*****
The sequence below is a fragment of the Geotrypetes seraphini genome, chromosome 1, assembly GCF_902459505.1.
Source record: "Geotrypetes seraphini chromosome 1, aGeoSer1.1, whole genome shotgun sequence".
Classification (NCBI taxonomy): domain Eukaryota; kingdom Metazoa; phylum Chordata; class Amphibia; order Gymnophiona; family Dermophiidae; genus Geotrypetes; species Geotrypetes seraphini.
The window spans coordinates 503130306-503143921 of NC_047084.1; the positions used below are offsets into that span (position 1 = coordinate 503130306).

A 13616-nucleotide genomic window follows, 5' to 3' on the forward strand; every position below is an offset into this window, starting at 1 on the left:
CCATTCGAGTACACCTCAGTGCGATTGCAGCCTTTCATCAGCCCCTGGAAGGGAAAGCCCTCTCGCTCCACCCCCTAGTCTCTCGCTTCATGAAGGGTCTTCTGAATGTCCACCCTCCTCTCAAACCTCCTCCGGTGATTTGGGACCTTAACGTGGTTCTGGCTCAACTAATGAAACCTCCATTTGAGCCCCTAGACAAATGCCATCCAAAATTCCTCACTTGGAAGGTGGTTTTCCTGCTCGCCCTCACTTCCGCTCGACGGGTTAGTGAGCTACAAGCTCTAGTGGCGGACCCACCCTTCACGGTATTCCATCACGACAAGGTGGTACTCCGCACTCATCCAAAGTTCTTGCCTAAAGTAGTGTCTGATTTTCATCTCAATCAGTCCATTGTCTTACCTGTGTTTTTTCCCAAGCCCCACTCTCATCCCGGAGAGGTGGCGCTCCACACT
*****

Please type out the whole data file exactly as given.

The sequence below is a fragment of the Geotrypetes seraphini genome, chromosome 1, assembly GCF_902459505.1.
Source record: "Geotrypetes seraphini chromosome 1, aGeoSer1.1, whole genome shotgun sequence".
Classification (NCBI taxonomy): domain Eukaryota; kingdom Metazoa; phylum Chordata; class Amphibia; order Gymnophiona; family Dermophiidae; genus Geotrypetes; species Geotrypetes seraphini.
The window spans coordinates 503130306-503143921 of NC_047084.1; the positions used below are offsets into that span (position 1 = coordinate 503130306).

A 13616-nucleotide genomic window follows, 5' to 3' on the forward strand; every position below is an offset into this window, starting at 1 on the left:
CCATTCGAGTACACCTCAGTGCGATTGCAGCCTTTCATCAGCCCCTGGAAGGGAAAGCCCTCTCGCTCCACCCCCTAGTCTCTCGCTTCATGAAGGGTCTTCTGAATGTCCACCCTCCTCTCAAACCTCCTCCGGTGATTTGGGACCTTAACGTGGTTCTGGCTCAACTAATGAAACCTCCATTTGAGCCCCTAGACAAATGCCATCCAAAATTCCTCACTTGGAAGGTGGTTTTCCTGCTCGCCCTCACTTCCGCTCGACGGGTTAGTGAGCTACAAGCTCTAGTGGCGGACCCACCCTTCACGGTATTCCATCACGACAAGGTGGTACTCCGCACTCATCCAAAGTTCTTGCCTAAAGTAGTGTCTGATTTTCATCTCAATCAGTCCATTGTCTTACCTGTGTTTTTTCCCAAGCCCCACTCTCATCCCGGAGAGGTGGCGCTCCACACT